The dark underside of the global economy is thriving. Globalization has been good not only for legitimate businesses but also for those who traffic in illegal drugs, evade sanctions or taxes, trade stolen goods and intellectual property on the black market, smuggle immigrants, and launder money. Some of these activities are merely policing headaches. But others pose major security challenges to governments around the world.
These various illegal activities are often lumped together and categorized as global or transnational organized crime. According to a 2011 White House report, such crime has “dire implications for public safety, public health, democratic institutions, and economic stability.” That sentiment is shared by the UN Office on Drugs and Crime, which in 2010 declared that “organized crime has globalized and turned into one of the world’s foremost economic and armed powers.” Illicit trade has become a source of tension between major powers, as well: U.S. officials berate China for not doing more to prevent intellectual piracy and counterfeiting. Pundits have also sounded the alarm, fretting over the potential for international crime to cause conflict between states and perhaps even erode the foundation of the modern state itself. The journalist Moisés Naím, for example, describes efforts to curb cross-border crime as “wars of globalization” and argues that governments are losing the battle.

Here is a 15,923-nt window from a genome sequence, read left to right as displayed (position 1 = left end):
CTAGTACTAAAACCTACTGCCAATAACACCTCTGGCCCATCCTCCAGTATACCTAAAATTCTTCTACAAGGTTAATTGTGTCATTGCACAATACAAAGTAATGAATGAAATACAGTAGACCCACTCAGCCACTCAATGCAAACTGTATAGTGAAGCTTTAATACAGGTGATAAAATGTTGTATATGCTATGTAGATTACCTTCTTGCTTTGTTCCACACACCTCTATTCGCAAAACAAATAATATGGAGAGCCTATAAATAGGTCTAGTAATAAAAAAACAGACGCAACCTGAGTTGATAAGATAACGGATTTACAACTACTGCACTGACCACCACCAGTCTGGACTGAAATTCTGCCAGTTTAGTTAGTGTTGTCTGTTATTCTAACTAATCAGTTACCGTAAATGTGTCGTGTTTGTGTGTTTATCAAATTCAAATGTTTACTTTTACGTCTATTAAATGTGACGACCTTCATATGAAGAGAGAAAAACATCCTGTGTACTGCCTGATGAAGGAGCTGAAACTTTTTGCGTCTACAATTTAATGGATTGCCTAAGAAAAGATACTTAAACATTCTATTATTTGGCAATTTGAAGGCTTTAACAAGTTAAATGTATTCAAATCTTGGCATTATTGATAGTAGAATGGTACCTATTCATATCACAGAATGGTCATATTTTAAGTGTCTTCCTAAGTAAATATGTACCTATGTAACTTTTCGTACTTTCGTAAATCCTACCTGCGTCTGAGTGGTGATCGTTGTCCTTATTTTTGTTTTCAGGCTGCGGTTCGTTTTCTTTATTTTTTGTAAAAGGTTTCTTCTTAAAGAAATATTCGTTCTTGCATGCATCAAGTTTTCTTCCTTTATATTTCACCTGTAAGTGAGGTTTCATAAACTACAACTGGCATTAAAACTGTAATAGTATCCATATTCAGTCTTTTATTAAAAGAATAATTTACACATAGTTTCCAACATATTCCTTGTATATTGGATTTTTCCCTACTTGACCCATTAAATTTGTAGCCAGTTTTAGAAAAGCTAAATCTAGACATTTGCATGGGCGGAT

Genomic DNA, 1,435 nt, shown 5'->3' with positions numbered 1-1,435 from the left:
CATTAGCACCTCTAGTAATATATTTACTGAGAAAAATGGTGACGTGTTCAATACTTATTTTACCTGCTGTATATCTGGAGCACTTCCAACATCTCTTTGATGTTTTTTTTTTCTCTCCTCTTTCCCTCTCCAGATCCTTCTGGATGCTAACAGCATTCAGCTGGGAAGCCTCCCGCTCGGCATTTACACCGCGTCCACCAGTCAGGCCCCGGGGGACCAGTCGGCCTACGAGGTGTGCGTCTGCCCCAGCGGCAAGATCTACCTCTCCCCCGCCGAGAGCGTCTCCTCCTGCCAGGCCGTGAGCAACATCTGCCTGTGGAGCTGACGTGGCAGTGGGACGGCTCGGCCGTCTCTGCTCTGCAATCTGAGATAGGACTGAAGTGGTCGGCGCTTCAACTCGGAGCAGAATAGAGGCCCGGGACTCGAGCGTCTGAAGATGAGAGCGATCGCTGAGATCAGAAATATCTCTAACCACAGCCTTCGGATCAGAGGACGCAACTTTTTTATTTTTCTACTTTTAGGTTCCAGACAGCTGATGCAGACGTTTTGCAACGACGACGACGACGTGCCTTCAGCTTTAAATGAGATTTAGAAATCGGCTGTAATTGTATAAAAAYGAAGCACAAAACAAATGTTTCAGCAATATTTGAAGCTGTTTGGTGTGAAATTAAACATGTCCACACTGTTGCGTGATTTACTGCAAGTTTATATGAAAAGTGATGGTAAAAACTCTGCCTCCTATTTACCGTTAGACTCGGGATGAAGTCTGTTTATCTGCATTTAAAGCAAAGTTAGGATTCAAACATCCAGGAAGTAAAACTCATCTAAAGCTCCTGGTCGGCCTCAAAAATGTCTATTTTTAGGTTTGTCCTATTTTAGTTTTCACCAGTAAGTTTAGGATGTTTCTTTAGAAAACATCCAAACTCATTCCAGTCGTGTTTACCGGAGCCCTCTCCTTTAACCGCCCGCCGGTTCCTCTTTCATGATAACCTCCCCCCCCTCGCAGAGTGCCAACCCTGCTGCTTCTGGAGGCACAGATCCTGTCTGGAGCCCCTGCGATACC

This anxious rhetoric has spurred governments to tighten controls and plug leaky borders, with Washington leading the way. In recent decades, the United States has aggressively and successfully exported its crime-fighting agenda and promoted its favored antismuggling practices abroad through bilateral agreements and multilateral initiatives. The State Department even hands out annual report cards grading countries on how well they are doing in fighting human trafficking and the international drug trade, with many countries scrambling to at least project an image of progress
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